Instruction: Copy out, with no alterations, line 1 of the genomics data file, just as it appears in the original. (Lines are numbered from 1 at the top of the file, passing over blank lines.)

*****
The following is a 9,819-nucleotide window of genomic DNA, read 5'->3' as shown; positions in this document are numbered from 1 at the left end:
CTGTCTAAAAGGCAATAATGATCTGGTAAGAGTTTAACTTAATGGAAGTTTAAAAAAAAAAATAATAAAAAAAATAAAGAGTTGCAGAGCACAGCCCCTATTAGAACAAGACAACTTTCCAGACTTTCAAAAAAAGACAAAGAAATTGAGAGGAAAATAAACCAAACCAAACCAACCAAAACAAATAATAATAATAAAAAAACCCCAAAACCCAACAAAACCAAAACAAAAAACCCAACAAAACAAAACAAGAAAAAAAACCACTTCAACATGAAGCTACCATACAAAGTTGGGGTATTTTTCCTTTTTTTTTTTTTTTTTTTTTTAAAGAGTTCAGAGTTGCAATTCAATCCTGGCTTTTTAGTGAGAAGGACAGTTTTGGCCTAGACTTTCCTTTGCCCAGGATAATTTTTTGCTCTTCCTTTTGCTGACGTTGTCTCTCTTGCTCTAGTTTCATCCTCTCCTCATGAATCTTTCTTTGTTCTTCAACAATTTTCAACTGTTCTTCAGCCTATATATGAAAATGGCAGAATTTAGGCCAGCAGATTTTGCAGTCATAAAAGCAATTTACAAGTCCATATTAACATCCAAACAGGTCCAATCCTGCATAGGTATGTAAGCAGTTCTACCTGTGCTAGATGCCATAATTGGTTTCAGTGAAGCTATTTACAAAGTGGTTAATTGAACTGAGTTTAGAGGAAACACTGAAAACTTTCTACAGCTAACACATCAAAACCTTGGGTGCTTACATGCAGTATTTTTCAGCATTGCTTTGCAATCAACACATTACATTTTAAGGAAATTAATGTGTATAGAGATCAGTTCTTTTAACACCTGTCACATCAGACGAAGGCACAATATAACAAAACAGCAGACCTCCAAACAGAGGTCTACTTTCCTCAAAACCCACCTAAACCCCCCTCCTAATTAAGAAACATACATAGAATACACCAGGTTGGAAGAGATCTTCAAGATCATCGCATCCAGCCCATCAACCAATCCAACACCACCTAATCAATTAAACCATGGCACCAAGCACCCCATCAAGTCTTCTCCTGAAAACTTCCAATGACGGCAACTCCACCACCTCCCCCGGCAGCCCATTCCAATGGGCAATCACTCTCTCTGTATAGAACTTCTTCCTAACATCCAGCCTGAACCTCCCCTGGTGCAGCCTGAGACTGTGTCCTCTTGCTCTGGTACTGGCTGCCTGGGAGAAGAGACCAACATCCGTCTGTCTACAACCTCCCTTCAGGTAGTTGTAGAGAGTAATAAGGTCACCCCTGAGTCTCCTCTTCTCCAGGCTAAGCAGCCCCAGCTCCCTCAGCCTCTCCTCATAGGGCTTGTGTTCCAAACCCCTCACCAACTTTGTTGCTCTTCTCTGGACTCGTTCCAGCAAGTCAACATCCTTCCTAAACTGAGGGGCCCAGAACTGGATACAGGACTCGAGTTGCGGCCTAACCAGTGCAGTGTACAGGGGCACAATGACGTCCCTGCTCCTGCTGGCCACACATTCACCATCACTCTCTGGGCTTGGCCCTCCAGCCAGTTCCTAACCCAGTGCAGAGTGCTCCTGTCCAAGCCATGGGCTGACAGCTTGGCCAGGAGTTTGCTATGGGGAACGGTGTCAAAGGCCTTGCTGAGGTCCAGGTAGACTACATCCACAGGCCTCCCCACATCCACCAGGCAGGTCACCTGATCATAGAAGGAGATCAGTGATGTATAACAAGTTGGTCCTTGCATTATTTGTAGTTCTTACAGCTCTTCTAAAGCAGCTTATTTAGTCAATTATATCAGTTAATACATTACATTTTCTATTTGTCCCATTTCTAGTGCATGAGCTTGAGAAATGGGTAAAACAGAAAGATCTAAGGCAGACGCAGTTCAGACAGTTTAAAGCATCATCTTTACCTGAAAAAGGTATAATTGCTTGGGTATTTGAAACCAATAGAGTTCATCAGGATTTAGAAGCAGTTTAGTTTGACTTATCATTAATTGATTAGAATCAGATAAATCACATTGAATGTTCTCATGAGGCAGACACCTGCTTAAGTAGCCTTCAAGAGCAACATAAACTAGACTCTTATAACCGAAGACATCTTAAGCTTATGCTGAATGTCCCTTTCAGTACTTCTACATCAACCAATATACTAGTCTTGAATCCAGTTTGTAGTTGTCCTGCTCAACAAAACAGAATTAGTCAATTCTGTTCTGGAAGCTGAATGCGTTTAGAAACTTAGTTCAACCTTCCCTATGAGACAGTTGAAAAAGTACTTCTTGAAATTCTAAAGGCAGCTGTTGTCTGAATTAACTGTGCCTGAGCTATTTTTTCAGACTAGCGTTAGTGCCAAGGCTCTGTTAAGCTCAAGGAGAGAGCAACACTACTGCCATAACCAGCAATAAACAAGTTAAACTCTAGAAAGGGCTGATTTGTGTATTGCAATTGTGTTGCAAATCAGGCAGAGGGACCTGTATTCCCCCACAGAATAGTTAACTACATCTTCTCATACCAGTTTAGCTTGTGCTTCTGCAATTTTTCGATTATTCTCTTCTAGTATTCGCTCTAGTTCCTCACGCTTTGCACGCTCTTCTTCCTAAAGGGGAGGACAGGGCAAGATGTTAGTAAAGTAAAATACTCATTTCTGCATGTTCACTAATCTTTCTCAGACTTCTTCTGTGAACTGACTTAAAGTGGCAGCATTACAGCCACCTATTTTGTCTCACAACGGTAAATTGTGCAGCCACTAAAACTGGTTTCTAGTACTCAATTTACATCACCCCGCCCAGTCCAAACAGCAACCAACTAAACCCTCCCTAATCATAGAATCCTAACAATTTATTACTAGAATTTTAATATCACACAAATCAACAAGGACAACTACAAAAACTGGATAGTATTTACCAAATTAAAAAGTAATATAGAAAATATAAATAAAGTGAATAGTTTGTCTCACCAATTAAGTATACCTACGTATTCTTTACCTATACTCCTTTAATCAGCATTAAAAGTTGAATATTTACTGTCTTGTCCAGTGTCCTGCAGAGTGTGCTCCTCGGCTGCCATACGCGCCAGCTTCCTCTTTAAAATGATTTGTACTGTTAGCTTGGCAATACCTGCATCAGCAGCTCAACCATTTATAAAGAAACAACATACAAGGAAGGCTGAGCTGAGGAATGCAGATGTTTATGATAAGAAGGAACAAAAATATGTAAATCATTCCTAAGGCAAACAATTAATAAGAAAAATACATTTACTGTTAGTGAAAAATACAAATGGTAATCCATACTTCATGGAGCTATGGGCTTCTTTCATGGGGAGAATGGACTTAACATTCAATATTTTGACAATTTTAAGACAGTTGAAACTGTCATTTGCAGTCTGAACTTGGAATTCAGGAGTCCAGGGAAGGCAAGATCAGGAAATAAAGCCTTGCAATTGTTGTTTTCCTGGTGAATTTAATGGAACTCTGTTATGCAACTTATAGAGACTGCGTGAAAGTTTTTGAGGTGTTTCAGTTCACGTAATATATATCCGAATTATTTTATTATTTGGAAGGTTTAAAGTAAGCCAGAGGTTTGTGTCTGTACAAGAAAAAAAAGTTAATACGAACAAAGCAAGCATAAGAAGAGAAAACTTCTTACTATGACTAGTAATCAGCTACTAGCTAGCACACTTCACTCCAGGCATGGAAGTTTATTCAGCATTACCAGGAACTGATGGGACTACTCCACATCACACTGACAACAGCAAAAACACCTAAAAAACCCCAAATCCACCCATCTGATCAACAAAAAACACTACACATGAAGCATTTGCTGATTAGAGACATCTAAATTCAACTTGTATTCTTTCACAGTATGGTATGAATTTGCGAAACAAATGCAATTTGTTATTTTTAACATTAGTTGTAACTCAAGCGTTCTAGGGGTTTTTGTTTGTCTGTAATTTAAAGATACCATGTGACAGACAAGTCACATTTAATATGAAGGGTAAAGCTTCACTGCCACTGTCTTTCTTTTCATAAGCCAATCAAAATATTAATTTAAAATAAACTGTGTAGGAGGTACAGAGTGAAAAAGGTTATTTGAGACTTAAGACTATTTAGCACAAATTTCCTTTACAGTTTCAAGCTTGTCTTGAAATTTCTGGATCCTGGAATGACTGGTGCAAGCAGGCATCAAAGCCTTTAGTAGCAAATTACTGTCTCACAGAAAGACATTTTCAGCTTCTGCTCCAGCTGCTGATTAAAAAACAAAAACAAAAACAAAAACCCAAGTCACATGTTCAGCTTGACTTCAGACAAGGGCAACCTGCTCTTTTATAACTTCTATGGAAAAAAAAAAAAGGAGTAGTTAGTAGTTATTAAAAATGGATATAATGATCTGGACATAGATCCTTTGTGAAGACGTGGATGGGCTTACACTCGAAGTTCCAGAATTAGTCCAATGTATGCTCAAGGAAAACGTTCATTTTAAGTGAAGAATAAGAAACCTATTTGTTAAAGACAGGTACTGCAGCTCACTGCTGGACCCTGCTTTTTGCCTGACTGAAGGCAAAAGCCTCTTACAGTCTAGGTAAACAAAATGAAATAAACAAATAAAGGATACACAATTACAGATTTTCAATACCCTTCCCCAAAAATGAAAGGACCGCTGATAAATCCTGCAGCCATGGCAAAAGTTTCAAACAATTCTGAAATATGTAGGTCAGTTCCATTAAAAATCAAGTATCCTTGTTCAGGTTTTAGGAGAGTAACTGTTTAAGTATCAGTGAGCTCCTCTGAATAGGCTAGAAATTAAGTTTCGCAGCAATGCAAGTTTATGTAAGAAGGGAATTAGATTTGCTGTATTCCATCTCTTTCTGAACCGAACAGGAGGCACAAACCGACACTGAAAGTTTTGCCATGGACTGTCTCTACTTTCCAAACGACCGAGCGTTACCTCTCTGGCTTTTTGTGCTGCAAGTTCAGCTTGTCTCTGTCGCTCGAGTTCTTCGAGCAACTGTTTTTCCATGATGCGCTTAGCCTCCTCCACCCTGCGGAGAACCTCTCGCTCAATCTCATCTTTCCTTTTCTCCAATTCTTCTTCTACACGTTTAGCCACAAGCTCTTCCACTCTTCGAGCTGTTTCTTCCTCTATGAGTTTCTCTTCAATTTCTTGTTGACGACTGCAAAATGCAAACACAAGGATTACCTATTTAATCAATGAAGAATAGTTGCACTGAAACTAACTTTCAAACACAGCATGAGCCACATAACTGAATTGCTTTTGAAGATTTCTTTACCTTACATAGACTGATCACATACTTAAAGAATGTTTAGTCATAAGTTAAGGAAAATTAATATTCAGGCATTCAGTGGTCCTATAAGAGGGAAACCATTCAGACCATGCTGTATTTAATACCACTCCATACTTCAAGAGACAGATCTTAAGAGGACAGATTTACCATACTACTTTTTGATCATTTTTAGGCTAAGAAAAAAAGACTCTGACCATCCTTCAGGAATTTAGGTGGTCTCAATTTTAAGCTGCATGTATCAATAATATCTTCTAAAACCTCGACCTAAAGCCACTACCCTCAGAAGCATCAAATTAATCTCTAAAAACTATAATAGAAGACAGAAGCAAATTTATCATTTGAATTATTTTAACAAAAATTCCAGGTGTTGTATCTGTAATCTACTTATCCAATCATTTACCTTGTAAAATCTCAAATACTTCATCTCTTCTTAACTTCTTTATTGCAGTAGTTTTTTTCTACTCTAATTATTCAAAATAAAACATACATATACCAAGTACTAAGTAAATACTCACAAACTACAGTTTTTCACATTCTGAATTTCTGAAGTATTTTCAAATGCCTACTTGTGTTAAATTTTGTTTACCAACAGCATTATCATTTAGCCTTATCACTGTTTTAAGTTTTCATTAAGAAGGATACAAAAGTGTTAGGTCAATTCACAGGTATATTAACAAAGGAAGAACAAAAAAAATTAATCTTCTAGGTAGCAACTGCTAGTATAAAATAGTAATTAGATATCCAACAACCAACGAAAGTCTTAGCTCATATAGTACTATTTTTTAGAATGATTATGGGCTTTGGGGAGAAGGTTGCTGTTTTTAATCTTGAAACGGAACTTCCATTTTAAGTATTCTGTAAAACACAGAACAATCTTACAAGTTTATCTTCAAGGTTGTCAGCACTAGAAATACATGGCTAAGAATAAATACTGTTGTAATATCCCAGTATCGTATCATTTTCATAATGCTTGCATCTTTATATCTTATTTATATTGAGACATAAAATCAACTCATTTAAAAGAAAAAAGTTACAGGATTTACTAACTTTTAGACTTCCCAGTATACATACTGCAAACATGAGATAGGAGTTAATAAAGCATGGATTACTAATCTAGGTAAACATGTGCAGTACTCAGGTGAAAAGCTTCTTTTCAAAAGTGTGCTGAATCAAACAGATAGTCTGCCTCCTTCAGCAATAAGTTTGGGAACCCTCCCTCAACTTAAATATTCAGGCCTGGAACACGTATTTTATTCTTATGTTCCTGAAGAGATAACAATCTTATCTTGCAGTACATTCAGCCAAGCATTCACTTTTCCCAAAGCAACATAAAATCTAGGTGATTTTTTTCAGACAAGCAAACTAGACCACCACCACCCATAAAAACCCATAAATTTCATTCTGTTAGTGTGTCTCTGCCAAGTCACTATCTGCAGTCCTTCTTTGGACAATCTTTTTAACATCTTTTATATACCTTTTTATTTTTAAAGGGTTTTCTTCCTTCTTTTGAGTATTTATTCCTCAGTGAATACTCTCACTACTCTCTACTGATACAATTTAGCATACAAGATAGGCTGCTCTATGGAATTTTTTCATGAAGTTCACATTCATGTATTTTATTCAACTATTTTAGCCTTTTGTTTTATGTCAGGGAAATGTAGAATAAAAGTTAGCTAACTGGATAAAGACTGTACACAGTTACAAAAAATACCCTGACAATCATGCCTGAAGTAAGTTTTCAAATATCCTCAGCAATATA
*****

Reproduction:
The following is a 9,819-nucleotide window of genomic DNA, read 5'->3' as shown; positions in this document are numbered from 1 at the left end: